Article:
Study shows that agility and community are key to airport resilience

A new report has said that to remain resilient, UK airports should be prepared for disruptive technologies and share data.

A new study into the resilience of UK airports has found that the agility of airports to adapt to both long-term strategic changes and short-term operational shocks is critical in sustaining their competitive advantage and business prosperity.

The study, from Thornton Tomasetti and Resilience First, found that airport business communities will be better prepared to survive short-term operational shocks (such as drones flying within the no-fly zone, IT network failures, strikes and climate activist demonstrations) if they work together to share and improve their collective resilience.

“Airports are microcosms of business communities – in effect, mini-cities – where companies are working together for the common purpose of serving customers,” said Robert Hall, Executive Director of Resilience First. “Our study has revealed that there is still much to do to make the component parts work more harmoniously and holistically. In this way, greater value for all can be achieved in both normal and abnormal situations.”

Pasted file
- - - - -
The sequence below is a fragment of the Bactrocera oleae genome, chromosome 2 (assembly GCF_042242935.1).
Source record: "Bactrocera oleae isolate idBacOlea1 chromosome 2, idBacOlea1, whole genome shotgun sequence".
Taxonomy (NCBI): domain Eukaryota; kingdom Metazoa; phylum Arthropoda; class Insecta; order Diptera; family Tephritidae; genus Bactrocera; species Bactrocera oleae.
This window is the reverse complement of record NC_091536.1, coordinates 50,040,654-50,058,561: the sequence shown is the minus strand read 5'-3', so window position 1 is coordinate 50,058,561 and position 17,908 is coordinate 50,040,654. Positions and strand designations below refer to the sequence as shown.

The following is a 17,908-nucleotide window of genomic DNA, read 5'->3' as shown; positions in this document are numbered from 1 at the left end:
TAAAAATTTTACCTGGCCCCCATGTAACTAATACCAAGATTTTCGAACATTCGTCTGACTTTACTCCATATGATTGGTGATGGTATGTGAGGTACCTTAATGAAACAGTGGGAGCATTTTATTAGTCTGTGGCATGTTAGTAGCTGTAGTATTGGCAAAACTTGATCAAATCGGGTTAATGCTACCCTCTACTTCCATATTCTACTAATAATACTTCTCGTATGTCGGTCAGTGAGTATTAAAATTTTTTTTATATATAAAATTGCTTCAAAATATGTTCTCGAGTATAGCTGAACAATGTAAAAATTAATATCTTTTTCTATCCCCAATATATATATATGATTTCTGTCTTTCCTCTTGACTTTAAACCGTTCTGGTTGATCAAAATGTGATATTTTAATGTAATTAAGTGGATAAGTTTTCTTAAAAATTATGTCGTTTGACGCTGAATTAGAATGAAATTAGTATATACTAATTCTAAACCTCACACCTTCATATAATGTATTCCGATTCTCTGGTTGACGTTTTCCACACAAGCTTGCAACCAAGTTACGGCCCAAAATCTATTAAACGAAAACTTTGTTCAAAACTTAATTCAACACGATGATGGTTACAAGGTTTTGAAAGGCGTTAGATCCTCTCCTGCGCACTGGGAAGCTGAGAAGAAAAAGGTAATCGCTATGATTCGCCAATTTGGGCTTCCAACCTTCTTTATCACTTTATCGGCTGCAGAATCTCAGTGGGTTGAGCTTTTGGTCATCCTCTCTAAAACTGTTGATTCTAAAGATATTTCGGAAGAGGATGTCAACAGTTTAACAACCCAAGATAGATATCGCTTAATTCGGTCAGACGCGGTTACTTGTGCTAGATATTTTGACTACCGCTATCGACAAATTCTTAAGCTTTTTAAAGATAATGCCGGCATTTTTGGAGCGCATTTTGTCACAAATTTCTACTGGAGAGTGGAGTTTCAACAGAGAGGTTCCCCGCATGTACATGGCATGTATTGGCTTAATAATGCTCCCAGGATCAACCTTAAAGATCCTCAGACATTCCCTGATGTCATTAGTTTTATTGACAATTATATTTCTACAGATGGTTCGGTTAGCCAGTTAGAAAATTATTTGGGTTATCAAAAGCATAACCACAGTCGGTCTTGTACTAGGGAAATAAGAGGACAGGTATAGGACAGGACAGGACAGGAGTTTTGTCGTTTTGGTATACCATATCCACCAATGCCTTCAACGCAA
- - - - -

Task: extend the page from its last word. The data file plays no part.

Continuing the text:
There is still much to do to make the component parts work more harmoniously and holistically

Further to this, the study (which was commissioned in January 2019) points out that airport communities are also facing longer-term strategic changes, especially those posed by new technologies such as automated vehicles, electric aircraft and AI, which will disrupt current business models and infrastructure provision.

To combat some of these challenges the study says that resilient airports should:

  • Use consistent measures to assess resilience benefits and the impact of disruptions, and link departmental business impact assessments to business goals using a systems approach
  • Make sure resilience objectives are included in strategic plans and systems are adaptable to future needs
  • Use horizon scanning and scenario planning to look ahead and to understand threats and opportunities, specifically new technologies 
  • Utilise and share real-time data as well as harness new technologies 
  • Adopt a community and systems approach to resilience to understand all partners that contribute to business delivery and engage in resilience planning.

“We surveyed over 120 airport business community stakeholders, with nearly half of the responders at senior levels within their organisations,” added Richard Look, Senior Resilience Consultant at Thornton Tomasetti. “The results provided great insight into the culture and communities of airports, their level of agility to current and future threats, and what they can do to improve and prosper in the years ahead.” 

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